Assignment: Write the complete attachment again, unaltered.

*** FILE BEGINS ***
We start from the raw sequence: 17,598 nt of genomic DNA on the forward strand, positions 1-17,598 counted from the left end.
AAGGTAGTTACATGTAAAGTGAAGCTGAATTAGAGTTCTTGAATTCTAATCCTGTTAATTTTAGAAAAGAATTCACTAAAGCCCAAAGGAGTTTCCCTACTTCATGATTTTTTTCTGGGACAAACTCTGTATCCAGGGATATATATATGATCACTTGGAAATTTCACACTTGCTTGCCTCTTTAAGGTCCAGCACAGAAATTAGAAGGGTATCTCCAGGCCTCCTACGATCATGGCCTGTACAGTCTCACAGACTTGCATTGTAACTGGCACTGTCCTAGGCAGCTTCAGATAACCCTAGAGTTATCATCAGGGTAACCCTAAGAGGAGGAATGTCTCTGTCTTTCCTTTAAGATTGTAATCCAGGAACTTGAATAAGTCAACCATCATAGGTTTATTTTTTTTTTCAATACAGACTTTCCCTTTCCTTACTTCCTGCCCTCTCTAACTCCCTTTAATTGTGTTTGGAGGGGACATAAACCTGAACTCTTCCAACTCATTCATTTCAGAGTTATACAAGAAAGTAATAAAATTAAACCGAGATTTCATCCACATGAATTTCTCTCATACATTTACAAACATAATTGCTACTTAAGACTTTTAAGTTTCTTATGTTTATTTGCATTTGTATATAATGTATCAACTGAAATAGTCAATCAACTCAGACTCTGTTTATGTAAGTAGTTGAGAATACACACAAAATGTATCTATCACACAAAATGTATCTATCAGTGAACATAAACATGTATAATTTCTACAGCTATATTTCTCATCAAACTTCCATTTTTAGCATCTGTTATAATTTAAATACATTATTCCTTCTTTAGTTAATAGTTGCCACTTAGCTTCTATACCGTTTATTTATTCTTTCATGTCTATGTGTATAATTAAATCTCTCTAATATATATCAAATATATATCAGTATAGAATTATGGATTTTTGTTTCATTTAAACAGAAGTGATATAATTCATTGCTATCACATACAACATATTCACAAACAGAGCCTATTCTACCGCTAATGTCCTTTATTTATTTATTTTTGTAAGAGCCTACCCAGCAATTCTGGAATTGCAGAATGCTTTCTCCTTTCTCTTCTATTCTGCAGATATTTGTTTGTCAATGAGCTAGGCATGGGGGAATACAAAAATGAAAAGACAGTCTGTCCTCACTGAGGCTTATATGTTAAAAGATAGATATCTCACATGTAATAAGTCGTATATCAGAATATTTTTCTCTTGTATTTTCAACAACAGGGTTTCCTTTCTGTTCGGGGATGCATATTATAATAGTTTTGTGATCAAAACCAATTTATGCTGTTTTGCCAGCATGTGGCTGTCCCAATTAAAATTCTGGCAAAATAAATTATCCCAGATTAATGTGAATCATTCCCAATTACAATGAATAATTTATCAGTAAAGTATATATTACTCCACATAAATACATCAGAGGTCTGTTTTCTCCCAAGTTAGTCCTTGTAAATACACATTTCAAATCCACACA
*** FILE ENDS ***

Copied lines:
We start from the raw sequence: 17,598 nt of genomic DNA on the forward strand, positions 1-17,598 counted from the left end.
AAGGTAGTTACATGTAAAGTGAAGCTGAATTAGAGTTCTTGAATTCTAATCCTGTTAATTTTAGAAAAGAATTCACTAAAGCCCAAAGGAGTTTCCCTACTTCATGATTTTTTTCTGGGACAAACTCTGTATCCAGGGATATATATATGATCACTTGGAAATTTCACACTTGCTTGCCTCTTTAAGGTCCAGCACAGAAATTAGAAGGGTATCTCCAGGCCTCCTACGATCATGGCCTGTACAGTCTCACAGACTTGCATTGTAACTGGCACTGTCCTAGGCAGCTTCAGATAACCCTAGAGTTATCATCAGGGTAACCCTAAGAGGAGGAATGTCTCTGTCTTTCCTTTAAGATTGTAATCCAGGAACTTGAATAAGTCAACCATCATAGGTTTATTTTTTTTTTCAATACAGACTTTCCCTTTCCTTACTTCCTGCCCTCTCTAACTCCCTTTAATTGTGTTTGGAGGGGACATAAACCTGAACTCTTCCAACTCATTCATTTCAGAGTTATACAAGAAAGTAATAAAATTAAACCGAGATTTCATCCACATGAATTTCTCTCATACATTTACAAACATAATTGCTACTTAAGACTTTTAAGTTTCTTATGTTTATTTGCATTTGTATATAATGTATCAACTGAAATAGTCAATCAACTCAGACTCTGTTTATGTAAGTAGTTGAGAATACACACAAAATGTATCTATCACACAAAATGTATCTATCAGTGAACATAAACATGTATAATTTCTACAGCTATATTTCTCATCAAACTTCCATTTTTAGCATCTGTTATAATTTAAATACATTATTCCTTCTTTAGTTAATAGTTGCCACTTAGCTTCTATACCGTTTATTTATTCTTTCATGTCTATGTGTATAATTAAATCTCTCTAATATATATCAAATATATATCAGTATAGAATTATGGATTTTTGTTTCATTTAAACAGAAGTGATATAATTCATTGCTATCACATACAACATATTCACAAACAGAGCCTATTCTACCGCTAATGTCCTTTATTTATTTATTTTTGTAAGAGCCTACCCAGCAATTCTGGAATTGCAGAATGCTTTCTCCTTTCTCTTCTATTCTGCAGATATTTGTTTGTCAATGAGCTAGGCATGGGGGAATACAAAAATGAAAAGACAGTCTGTCCTCACTGAGGCTTATATGTTAAAAGATAGATATCTCACATGTAATAAGTCGTATATCAGAATATTTTTCTCTTGTATTTTCAACAACAGGGTTTCCTTTCTGTTCGGGGATGCATATTATAATAGTTTTGTGATCAAAACCAATTTATGCTGTTTTGCCAGCATGTGGCTGTCCCAATTAAAATTCTGGCAAAATAAATTATCCCAGATTAATGTGAATCATTCCCAATTACAATGAATAATTTATCAGTAAAGTATATATTACTCCACATAAATACATCAGAGGTCTGTTTTCTCCCAAGTTAGTCCTTGTAAATACACATTTCAAATCCACACA